"I think the sidebar history information in Great American Grilling is unlike anything done in a cookbook," Whitaker said. "Say I was working on a test recipe for a hamburger - suddenly I'm thinking about history - who invented the hamburger? Why is something named this, how many United States Presidents enjoyed grilling."

The book also includes information about the history of several common grilling items including condiment packets, charcoal, and even who invented… the grill. There are also some traditional cookbook side-notes such as variations, suggestions, and grilling tips. A handy tool built into the book is that many recipes are marked "tailgate friendly" with a colorful logo.

"The food and recipes are by far the most important thing in the book," Whitaker says while flipping through pages. "I wanted Great American Grilling to mimic the fun times and conversations my family and friends have had around the grill. Cookbooks don't have to be boring - they can be funny, informative, a good read, and still packed with flavor!"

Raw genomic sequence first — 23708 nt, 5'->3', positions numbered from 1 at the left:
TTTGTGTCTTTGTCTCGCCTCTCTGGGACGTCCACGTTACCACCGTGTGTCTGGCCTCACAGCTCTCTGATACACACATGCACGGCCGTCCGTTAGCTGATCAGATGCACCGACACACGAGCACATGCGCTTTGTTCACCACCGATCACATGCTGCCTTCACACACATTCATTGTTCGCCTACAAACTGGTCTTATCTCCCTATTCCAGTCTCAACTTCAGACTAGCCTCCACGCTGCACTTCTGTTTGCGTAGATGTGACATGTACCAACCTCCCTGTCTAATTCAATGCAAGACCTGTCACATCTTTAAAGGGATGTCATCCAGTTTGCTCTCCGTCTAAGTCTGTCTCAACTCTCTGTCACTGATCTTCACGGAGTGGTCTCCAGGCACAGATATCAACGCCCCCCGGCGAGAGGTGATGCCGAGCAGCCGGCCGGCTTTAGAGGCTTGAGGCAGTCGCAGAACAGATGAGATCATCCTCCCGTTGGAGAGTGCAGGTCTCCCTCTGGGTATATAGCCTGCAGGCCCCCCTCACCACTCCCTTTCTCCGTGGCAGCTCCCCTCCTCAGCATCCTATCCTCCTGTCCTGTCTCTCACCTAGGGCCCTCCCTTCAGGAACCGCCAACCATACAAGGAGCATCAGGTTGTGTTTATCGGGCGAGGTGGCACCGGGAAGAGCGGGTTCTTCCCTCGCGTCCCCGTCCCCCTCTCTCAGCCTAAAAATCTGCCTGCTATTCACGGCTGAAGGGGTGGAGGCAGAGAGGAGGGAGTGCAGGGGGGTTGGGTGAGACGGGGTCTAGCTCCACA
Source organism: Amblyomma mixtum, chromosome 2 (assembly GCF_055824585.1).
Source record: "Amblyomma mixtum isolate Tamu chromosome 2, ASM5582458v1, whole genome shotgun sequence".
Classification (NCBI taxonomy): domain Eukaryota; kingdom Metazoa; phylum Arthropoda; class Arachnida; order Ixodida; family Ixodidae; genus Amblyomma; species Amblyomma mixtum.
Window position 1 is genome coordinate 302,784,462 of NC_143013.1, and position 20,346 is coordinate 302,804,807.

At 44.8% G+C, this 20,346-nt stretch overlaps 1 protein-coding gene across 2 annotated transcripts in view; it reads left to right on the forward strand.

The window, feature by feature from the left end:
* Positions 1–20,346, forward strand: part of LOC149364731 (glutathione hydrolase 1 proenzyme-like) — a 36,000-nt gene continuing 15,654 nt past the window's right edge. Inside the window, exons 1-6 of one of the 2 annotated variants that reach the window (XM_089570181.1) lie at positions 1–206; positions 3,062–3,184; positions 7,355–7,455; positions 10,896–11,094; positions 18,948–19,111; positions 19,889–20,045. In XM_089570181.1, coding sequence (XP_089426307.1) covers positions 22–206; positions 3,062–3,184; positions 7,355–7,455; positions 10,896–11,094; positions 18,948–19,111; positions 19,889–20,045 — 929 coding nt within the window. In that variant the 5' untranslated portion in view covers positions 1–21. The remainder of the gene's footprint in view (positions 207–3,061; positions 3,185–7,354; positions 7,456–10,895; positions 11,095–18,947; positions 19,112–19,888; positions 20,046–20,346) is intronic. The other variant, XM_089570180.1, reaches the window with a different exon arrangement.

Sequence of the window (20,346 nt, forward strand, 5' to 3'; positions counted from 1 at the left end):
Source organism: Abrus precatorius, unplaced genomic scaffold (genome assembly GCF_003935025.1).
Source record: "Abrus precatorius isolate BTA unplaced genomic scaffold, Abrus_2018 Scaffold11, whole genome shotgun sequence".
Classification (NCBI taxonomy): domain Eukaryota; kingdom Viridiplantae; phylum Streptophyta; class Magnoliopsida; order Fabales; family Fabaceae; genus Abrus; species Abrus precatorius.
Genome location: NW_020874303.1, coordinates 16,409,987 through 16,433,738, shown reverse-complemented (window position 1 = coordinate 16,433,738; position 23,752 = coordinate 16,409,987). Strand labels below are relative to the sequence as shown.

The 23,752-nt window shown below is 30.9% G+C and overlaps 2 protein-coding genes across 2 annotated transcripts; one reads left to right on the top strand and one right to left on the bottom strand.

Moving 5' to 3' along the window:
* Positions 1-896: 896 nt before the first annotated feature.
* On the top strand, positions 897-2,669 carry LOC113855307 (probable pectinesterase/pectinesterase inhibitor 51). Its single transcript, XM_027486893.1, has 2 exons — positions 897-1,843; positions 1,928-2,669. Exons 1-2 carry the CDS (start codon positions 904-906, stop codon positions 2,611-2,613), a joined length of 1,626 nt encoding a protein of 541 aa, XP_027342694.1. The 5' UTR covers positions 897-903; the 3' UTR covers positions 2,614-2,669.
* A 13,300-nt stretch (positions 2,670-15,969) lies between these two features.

Great American Grilling includes 250 recipes ranging from grilled pound cake to grilled pizza, porterhouse steaks, perfect pork ribs, rubs, sauces, sides, and much more. They are all written in Kent's conversational and easy-to-follow recipe style.

You can purchase signed copies online at www.thedeckchef.com . The book is currently rolling out to all major bookstore chains and their websites including Amazon and can also be purchased online via Kent's publisher www.greatamericanpublishers.com . You can also order through your local book retailer with this information: Kent Whitaker • Great American Grilling • 288 pages • 7 x 10 • ISBN 978-1-934817-30-8.